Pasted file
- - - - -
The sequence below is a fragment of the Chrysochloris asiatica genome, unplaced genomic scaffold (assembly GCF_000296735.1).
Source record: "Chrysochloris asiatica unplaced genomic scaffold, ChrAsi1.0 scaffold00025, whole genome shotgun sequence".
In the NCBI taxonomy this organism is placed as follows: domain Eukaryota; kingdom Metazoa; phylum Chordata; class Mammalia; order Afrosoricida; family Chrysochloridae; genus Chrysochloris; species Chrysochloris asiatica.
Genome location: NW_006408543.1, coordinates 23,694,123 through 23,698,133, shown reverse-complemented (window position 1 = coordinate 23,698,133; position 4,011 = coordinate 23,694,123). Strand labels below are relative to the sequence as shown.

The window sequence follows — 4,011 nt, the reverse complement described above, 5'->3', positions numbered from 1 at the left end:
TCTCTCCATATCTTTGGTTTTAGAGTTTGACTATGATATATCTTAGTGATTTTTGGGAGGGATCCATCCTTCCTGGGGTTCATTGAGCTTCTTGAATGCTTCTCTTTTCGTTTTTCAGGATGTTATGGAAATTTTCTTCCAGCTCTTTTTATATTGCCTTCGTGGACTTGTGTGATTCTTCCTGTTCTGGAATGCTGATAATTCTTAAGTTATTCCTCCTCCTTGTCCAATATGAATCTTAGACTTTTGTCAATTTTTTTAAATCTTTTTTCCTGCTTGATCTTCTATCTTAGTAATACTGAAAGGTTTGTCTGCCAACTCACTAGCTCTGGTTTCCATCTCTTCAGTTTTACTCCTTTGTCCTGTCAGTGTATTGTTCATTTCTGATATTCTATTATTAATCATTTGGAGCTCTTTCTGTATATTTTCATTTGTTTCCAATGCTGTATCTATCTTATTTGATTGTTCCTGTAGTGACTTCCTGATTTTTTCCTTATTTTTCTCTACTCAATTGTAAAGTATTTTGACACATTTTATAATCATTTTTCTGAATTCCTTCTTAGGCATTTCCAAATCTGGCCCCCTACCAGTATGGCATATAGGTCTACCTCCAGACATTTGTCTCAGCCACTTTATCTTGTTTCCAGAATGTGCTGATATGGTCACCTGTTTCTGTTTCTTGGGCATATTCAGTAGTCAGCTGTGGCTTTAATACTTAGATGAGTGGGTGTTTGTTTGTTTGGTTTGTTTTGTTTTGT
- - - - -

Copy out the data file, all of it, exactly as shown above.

The sequence below is a fragment of the Chrysochloris asiatica genome, unplaced genomic scaffold (assembly GCF_000296735.1).
Source record: "Chrysochloris asiatica unplaced genomic scaffold, ChrAsi1.0 scaffold00025, whole genome shotgun sequence".
In the NCBI taxonomy this organism is placed as follows: domain Eukaryota; kingdom Metazoa; phylum Chordata; class Mammalia; order Afrosoricida; family Chrysochloridae; genus Chrysochloris; species Chrysochloris asiatica.
Genome location: NW_006408543.1, coordinates 23,694,123 through 23,698,133, shown reverse-complemented (window position 1 = coordinate 23,698,133; position 4,011 = coordinate 23,694,123). Strand labels below are relative to the sequence as shown.

The window sequence follows — 4,011 nt, the reverse complement described above, 5'->3', positions numbered from 1 at the left end:
TCTCTCCATATCTTTGGTTTTAGAGTTTGACTATGATATATCTTAGTGATTTTTGGGAGGGATCCATCCTTCCTGGGGTTCATTGAGCTTCTTGAATGCTTCTCTTTTCGTTTTTCAGGATGTTATGGAAATTTTCTTCCAGCTCTTTTTATATTGCCTTCGTGGACTTGTGTGATTCTTCCTGTTCTGGAATGCTGATAATTCTTAAGTTATTCCTCCTCCTTGTCCAATATGAATCTTAGACTTTTGTCAATTTTTTTAAATCTTTTTTCCTGCTTGATCTTCTATCTTAGTAATACTGAAAGGTTTGTCTGCCAACTCACTAGCTCTGGTTTCCATCTCTTCAGTTTTACTCCTTTGTCCTGTCAGTGTATTGTTCATTTCTGATATTCTATTATTAATCATTTGGAGCTCTTTCTGTATATTTTCATTTGTTTCCAATGCTGTATCTATCTTATTTGATTGTTCCTGTAGTGACTTCCTGATTTTTTCCTTATTTTTCTCTACTCAATTGTAAAGTATTTTGACACATTTTATAATCATTTTTCTGAATTCCTTCTTAGGCATTTCCAAATCTGGCCCCCTACCAGTATGGCATATAGGTCTACCTCCAGACATTTGTCTCAGCCACTTTATCTTGTTTCCAGAATGTGCTGATATGGTCACCTGTTTCTGTTTCTTGGGCATATTCAGTAGTCAGCTGTGGCTTTAATACTTAGATGAGTGGGTGTTTGTTTGTTTGGTTTGTTTTGTTTTGT